Liquidators Welcome Supreme Court Bresco Decision
On 17 June 2020, the much anticipated Judgment in the Supreme Court case of Bresco Electrical Services Ltd v Michael J Lonsdale (Electrical) Ltd  was handed down.
This article analyses the key outcomes of the decision, however, in order to contextualise the Judgment we first provide an overview of the relevant background.
The Technology & Construction Court
Bresco and Lonsdale were initially involved in a dispute which related to cross-allegations of wrongful termination following Bresco’s departure from site. Following its entry into liquidation in March 2015, Bresco commenced an adjudication against Lonsdale (more than two years later).
Lonsdale successfully applied for an injunction to prevent the adjudication from continuing.
Lonsdale argued that an adjudicator did not possess the requisite jurisdiction to deal with claims brought by a company in liquidation. This argument was made on the basis that if a company enters liquidation, the Insolvency Rules prescribe that an account should be taken of what each party owes the other in respect of their previous dealings, and any sums due from one party shall be set off against sums due from the other party.
Fraser J agreed that claims and cross claims between the parties ought to be aggregated into a single debt that is owed from one party to the other, and that the effect of the Insolvency Rules is that they take priority over the Construction Act in the event of a conflict between the two pieces of legislation and which to apply to the debt. Accordingly, it followed that an adjudicator did not have the jurisdiction to hear a pecuniary dispute involving a company in liquidation.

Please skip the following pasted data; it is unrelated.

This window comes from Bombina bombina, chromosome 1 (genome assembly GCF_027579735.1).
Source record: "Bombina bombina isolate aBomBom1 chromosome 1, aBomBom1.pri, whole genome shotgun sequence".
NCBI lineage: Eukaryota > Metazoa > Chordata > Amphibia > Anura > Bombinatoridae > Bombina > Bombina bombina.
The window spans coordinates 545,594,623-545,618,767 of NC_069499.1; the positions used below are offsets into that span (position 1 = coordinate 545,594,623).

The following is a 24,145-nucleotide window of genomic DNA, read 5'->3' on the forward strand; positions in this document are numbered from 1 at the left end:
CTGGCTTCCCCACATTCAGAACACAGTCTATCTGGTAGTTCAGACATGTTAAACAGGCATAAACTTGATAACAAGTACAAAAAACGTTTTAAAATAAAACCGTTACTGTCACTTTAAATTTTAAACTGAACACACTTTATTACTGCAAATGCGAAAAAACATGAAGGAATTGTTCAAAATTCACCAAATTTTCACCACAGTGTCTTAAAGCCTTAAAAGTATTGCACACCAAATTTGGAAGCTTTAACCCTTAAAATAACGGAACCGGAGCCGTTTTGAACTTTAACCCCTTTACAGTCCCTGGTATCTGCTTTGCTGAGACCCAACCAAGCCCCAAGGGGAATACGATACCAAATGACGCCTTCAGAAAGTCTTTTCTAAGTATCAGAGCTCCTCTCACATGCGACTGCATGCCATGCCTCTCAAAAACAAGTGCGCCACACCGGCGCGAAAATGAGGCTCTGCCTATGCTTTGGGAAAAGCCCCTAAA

Court of Appeal
Expectedly, Bresco appealed the TCC decision. Coulson LJ overturned Fraser J’s previous decision and determined that an adjudicator has the jurisdiction to adjudicate on a dispute which involves an insolvent company in liquidation. However, Coulson LJ ultimately concluded that where a party that is responding to an adjudication (involving a company in liquidation with cross claims) wishes to obtain an injunction to prevent the adjudication from being able to continue because the adjudication is in conflict with the Insolvency Rules, the court should award the injunction.
The Court stated as follows:
“…the court will grant such an injunction if the court concludes that the nascent adjudication is a futile exercise. This is an important power in the context of adjudication. Adjudication is a quick process which can require a responding party to spend a good deal of money in a short space of time, to defend itself from claims which may prove to be utterly hopeless, yet with no prospect of recovering those costs (because adjudication is cost-neutral). It is therefore important that, whatever the theoretical jurisdiction position may be, a responding party has the right to try and put a stop to the adjudication process at an early stage.”
The Court of Appeal considered that because of the Insolvency Rules, any positive award resulting from the adjudication would not ultimately be enforceable – making the adjudication pointless. However, the respondent would still have been required to incur the costs of defending the “futile” adjudication. The Court’s ruling was intended to protect the respondent’s right to apply for an injunction to prevent this from occurring.
This has become known as the “futility point” and it effectively meant that it would only be in an extremely rare situation that a company in liquidation (and confronted with a cross-claim) could commence an adjudication, defend a potential application for a prohibitory injunction by the respondent, succeed in the adjudication, obtain summary judgment and avoid a stay of execution.
Impact of Court of Appeal Decision